Out of context this finding may seem insignificant, but here’s the thing: all previous research indicated that the orioles nest primarily in nonnative coconut palms (Cocos nucifera) in or near residential and agricultural (anthropogenic) land– but never in pine forests. Not only that, the research suggested that the oriole is dependent on the anthropogenic habitat for nesting. These findings formed the basis of what we thought we knew about the Bahama Oriole and had several important implications. Notably, these assumptions played a defining role in population estimates; and also in determining what conservation efforts would be most effective to protect the species. Any real discovery of pine forest nesting would then have the potential to shake up the basic understanding of Bahama Oriole breeding ecology and affect research and conservation efforts.

On our first day of fieldwork, Roni took us all to the nest site and to our surprise, there it was: an active nest in the pine forest, and actually in a Caribbean pine. This turned out to be a nest of two adult Bahama Orioles that successfully fledged young several weeks later. One of our questions now became whether this nest was an outlier or whether we were on the cusp of an important discovery.

Finding Nests in Understory Palms
A memorable selfie
A memorable selfie: Roni Rolle (front) and Dan Stonko (back) search for the nesting Bahama Oriole. (Photo by Roni Rolle)

Roni and I ended up working together for most of the trip. We primarily focused on finding orioles and locating nests, especially in the pine forest. All the while- the pine nest was in the back of our minds. What if there were more nests in pine trees? Even more likely, we speculated: what if they’re also nesting in the native palms within the pine forest understory?

During their randomized point counts, Michael, Alex and Dr. Omland heard Bahama Oriole vocalizations at several other locations in and near pine forests. Using these locations as leads, Roni and I scouted them out to see what we would find. One morning in the later portion of the trip we followed one of these leads, which took us down to the southern part of our study site (near the nest Roni found before we arrived). The area is an expansive pine forest with little human development nearby. We parked our car just as the sun was rising and set out hiking. To our surprise, we quickly found a pair of orioles. After over an hour of vigilant following, the pair eventually flew too far away to track. We headed back to the car, glad to have found the pair but sorry that we had lost track of them. As we packed our things up, Roni and I immediately froze at the same instant. We had both just heard it – the distinctive song of the oriole. The bird was perched in a nearby understory palm, but it quickly flew further into the forest.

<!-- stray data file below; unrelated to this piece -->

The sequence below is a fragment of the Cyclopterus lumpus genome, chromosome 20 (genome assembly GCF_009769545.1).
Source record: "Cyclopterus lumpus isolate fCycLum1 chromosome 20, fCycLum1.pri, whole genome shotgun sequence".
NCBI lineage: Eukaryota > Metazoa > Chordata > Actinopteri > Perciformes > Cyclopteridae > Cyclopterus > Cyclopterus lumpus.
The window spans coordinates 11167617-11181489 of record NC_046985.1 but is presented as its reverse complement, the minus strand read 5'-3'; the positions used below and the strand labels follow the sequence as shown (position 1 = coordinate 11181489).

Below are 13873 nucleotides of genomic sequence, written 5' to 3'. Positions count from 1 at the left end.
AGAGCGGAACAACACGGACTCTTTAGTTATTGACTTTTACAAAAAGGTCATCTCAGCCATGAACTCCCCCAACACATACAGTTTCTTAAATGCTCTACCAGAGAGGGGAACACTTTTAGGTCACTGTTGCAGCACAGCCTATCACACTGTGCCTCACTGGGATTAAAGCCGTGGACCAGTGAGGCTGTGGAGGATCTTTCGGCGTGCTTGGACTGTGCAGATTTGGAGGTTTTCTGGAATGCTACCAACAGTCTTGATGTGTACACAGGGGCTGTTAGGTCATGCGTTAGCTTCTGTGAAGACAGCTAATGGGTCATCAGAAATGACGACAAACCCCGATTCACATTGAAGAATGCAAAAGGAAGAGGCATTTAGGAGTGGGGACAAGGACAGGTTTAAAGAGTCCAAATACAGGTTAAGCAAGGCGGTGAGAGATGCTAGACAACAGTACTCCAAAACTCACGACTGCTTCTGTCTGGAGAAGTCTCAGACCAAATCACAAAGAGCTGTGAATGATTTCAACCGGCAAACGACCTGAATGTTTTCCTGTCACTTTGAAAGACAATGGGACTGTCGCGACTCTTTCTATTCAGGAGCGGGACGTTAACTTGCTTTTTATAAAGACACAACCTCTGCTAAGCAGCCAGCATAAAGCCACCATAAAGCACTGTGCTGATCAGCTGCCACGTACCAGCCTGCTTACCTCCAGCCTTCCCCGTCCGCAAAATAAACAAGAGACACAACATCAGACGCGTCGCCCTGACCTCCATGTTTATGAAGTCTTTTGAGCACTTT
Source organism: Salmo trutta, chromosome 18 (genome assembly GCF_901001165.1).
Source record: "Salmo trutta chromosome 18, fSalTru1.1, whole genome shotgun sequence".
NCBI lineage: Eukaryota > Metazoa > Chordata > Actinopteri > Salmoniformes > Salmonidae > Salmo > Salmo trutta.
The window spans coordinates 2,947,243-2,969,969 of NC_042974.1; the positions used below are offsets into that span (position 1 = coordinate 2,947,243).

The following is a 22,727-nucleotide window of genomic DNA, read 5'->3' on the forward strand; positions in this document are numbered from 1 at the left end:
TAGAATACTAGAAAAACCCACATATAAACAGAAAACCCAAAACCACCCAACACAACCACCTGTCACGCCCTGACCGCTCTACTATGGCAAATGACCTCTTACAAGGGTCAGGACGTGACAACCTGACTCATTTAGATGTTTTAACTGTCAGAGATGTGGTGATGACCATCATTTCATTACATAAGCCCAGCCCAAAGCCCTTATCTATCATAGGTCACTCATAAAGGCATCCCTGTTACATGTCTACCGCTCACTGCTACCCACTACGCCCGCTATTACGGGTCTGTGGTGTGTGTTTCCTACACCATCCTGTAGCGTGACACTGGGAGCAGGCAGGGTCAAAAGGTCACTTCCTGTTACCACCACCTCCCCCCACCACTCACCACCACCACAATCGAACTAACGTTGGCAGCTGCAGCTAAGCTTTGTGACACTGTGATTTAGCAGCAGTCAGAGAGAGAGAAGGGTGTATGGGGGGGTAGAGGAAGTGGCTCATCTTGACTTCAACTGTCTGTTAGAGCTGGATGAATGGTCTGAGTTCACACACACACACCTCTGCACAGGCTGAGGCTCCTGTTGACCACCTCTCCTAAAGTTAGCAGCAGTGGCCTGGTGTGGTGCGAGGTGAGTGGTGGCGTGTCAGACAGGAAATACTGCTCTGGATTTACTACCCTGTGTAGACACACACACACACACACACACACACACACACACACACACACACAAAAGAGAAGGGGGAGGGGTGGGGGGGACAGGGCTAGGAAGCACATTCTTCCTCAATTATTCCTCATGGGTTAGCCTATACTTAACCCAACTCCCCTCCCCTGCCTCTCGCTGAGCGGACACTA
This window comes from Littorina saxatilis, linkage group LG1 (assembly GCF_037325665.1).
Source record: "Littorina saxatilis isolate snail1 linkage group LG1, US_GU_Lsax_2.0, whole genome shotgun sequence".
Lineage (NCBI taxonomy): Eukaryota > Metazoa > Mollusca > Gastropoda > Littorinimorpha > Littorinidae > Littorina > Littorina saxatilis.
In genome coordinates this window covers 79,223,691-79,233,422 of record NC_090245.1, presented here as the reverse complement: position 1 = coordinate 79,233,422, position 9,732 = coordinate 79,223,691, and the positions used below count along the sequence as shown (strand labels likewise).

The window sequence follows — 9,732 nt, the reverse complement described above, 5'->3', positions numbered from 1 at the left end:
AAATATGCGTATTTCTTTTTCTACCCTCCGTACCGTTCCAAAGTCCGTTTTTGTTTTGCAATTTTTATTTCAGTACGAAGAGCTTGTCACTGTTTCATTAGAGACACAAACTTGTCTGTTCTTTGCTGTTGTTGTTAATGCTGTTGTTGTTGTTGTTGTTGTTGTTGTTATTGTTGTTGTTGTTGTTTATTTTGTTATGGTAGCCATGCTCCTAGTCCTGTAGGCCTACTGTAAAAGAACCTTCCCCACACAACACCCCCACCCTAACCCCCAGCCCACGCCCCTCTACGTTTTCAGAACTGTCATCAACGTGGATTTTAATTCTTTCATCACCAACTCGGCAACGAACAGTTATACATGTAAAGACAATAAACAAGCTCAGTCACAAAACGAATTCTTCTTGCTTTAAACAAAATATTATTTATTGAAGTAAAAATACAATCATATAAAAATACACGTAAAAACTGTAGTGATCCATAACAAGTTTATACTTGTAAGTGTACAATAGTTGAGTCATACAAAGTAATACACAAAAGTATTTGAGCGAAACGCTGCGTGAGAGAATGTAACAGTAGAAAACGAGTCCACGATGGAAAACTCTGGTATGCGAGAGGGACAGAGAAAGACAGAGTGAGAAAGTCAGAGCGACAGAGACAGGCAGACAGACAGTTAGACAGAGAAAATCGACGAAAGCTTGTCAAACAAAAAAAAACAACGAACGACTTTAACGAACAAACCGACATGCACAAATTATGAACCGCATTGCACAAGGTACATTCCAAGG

Now, it is worth taking a moment to describe the typical understory of pine forests on Andros. First of all, the ground is sharp, jagged limestone that makes simply walking an ankle-twisting hazard. Worst of all though, the understory is often dominated by poisonwood (Metopium toxiferum), a type of tree in the same family as poison ivy. Poisonwood can cause some wicked blisters if you contact any part of the plant.

Once we saw the bird fly deeper into the forest, I think we both had the same internal questions: how badly do we really want to follow this bird/potentially find a nest, and would be it be worth the potential poisonwood rashes?? Throwing caution to the wind, we sprinted after the bird and into the forest in close pursuit. All in the name of science! We did our best to keep it in our sights and listened carefully for any vocalizations.